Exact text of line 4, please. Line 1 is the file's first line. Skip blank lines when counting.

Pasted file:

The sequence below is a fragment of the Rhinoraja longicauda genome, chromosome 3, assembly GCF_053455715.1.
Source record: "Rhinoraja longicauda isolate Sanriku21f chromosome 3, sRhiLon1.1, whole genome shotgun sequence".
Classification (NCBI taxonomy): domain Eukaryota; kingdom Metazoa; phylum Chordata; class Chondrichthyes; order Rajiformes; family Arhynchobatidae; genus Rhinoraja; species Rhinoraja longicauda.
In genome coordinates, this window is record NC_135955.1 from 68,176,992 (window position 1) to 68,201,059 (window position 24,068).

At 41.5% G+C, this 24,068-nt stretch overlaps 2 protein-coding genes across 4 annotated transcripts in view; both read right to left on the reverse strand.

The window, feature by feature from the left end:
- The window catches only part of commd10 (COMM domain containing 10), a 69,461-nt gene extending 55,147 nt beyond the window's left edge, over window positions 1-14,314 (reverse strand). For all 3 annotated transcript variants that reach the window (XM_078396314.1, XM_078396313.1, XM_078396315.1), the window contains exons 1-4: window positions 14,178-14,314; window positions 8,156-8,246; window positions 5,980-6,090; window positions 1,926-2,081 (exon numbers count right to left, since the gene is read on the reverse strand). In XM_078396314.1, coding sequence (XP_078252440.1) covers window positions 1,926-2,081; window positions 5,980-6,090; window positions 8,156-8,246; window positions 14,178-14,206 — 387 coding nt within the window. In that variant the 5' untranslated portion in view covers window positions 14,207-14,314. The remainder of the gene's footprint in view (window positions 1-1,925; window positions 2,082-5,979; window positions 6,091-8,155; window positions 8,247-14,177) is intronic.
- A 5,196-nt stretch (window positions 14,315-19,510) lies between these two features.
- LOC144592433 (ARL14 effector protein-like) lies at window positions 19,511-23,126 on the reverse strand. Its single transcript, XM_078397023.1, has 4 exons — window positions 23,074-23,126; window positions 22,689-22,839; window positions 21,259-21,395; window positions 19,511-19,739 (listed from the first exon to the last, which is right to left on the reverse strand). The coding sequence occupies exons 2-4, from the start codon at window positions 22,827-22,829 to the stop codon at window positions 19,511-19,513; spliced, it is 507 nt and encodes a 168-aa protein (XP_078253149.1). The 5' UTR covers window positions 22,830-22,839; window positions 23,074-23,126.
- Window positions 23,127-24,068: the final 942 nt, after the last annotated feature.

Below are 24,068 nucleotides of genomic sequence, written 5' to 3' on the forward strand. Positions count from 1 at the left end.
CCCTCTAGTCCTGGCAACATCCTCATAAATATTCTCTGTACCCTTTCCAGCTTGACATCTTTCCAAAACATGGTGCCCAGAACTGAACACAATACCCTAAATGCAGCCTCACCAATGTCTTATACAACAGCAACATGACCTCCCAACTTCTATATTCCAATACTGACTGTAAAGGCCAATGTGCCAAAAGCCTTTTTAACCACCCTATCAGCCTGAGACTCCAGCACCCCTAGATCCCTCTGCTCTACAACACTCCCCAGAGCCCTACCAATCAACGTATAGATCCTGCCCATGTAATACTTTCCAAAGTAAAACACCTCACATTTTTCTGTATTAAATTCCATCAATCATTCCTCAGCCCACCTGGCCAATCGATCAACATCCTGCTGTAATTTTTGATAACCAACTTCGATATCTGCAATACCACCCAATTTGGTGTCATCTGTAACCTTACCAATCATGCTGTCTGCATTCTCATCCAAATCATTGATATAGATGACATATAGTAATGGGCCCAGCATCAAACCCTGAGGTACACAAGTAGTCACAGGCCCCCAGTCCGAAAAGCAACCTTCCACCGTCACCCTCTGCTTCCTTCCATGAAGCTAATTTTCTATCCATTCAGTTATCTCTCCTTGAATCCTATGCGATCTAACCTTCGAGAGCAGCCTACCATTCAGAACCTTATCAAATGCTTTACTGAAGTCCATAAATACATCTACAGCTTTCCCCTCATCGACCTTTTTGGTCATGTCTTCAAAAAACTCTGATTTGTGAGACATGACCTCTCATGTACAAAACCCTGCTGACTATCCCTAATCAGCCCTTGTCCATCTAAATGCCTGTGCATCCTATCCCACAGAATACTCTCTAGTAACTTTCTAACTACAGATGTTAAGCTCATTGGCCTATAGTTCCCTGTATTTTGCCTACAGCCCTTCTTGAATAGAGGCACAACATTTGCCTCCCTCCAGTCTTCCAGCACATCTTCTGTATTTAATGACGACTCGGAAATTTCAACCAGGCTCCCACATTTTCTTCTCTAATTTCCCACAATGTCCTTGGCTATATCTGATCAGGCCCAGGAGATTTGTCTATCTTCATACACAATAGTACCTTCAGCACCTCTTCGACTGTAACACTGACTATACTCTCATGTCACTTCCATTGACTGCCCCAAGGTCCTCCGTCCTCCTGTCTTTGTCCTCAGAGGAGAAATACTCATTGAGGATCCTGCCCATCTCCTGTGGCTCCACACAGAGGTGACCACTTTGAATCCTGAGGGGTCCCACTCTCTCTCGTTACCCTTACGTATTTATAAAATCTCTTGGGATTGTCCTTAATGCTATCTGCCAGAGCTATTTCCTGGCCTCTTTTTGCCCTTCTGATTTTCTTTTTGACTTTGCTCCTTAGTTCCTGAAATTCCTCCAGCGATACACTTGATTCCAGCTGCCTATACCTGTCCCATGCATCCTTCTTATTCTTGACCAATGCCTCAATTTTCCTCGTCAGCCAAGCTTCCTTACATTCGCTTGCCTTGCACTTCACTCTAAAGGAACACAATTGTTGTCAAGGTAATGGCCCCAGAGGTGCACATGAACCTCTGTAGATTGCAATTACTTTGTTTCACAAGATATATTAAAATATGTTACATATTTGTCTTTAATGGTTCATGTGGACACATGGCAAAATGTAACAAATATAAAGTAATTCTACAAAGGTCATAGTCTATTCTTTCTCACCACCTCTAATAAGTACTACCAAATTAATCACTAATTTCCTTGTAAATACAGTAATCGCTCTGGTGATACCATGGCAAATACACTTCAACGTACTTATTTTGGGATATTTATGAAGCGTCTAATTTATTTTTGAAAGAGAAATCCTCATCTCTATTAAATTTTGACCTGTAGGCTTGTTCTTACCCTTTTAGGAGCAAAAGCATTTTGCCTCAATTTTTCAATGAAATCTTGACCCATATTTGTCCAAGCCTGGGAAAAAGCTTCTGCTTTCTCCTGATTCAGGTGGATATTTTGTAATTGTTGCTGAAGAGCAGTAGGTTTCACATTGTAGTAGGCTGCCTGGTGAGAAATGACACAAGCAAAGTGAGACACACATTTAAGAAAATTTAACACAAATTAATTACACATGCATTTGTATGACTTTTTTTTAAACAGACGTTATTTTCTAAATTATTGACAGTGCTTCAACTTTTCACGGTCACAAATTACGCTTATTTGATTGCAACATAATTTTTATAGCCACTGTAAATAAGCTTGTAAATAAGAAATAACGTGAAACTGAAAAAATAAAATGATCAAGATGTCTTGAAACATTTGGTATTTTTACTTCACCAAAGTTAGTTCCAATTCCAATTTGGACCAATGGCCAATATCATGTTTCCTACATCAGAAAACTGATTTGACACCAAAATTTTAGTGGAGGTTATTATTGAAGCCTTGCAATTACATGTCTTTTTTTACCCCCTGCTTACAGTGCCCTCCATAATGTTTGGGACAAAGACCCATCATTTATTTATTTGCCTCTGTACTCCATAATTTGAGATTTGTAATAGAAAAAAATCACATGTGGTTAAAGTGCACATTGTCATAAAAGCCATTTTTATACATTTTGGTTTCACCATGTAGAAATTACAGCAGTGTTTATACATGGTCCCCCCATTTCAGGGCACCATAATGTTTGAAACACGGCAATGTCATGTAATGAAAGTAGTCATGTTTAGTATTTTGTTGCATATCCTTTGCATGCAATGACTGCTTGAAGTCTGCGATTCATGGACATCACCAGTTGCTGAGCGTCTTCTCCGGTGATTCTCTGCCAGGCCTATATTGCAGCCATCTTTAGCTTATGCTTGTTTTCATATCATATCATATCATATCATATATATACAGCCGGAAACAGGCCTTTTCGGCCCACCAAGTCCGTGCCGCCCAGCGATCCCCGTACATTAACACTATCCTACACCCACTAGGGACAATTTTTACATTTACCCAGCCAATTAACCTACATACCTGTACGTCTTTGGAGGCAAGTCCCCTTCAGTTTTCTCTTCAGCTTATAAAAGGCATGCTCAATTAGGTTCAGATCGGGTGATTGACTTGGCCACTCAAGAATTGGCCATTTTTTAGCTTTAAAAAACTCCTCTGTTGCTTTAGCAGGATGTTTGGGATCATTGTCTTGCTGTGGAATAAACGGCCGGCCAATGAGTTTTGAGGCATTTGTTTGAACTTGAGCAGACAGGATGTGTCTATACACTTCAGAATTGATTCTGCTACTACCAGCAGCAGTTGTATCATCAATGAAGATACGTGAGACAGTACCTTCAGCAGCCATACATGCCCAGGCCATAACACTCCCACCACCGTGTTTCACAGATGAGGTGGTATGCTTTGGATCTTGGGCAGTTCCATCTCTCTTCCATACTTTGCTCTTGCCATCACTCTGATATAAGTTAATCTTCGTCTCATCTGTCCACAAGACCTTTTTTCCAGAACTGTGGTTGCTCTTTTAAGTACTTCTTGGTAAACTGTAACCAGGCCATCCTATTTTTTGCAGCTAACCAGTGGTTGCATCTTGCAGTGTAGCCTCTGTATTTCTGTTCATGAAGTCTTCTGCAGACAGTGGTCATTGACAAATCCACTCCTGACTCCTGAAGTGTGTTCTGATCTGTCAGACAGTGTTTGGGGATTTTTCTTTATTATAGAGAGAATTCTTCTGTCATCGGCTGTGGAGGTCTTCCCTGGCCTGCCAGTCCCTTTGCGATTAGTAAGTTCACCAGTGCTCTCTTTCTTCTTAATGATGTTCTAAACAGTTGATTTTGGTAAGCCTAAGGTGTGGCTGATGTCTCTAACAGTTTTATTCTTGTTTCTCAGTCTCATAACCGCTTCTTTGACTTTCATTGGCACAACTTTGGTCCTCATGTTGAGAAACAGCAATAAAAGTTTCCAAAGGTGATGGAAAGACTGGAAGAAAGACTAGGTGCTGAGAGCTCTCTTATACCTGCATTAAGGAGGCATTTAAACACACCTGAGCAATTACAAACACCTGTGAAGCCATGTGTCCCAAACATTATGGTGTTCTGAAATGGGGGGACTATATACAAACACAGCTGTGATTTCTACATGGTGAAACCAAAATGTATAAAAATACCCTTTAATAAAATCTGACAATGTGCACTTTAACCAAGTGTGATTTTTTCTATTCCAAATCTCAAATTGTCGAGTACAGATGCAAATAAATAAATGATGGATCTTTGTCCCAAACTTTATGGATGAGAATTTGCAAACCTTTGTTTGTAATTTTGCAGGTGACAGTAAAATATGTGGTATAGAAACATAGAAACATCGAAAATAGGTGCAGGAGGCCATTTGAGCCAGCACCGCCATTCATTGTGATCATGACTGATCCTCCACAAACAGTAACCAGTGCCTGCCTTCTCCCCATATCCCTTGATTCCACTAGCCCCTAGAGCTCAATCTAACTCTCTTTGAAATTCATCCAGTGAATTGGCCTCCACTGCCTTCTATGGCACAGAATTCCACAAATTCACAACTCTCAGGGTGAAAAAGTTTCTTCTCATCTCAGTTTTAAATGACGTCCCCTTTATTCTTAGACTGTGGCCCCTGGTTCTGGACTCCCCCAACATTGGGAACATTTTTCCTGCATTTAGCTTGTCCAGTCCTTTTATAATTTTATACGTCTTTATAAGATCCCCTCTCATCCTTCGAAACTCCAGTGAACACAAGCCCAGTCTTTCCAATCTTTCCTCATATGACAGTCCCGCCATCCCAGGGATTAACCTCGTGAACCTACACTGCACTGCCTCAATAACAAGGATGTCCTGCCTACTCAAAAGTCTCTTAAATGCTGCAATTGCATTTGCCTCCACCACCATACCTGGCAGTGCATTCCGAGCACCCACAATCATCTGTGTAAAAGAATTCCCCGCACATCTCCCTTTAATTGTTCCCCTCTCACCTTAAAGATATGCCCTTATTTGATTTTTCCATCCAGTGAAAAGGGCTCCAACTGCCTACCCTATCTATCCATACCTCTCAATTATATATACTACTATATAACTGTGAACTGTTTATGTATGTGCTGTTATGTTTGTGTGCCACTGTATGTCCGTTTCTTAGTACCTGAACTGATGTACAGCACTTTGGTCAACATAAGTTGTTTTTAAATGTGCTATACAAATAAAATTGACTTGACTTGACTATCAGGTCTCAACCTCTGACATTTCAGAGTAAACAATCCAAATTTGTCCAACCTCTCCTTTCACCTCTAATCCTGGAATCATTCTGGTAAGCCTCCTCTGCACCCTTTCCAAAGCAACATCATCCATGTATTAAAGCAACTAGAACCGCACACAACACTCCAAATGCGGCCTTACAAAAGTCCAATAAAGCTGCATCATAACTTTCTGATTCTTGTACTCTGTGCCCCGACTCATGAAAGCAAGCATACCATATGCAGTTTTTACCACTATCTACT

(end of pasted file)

In genome coordinates, this window is record NC_135955.1 from 68,176,992 (window position 1) to 68,201,059 (window position 24,068).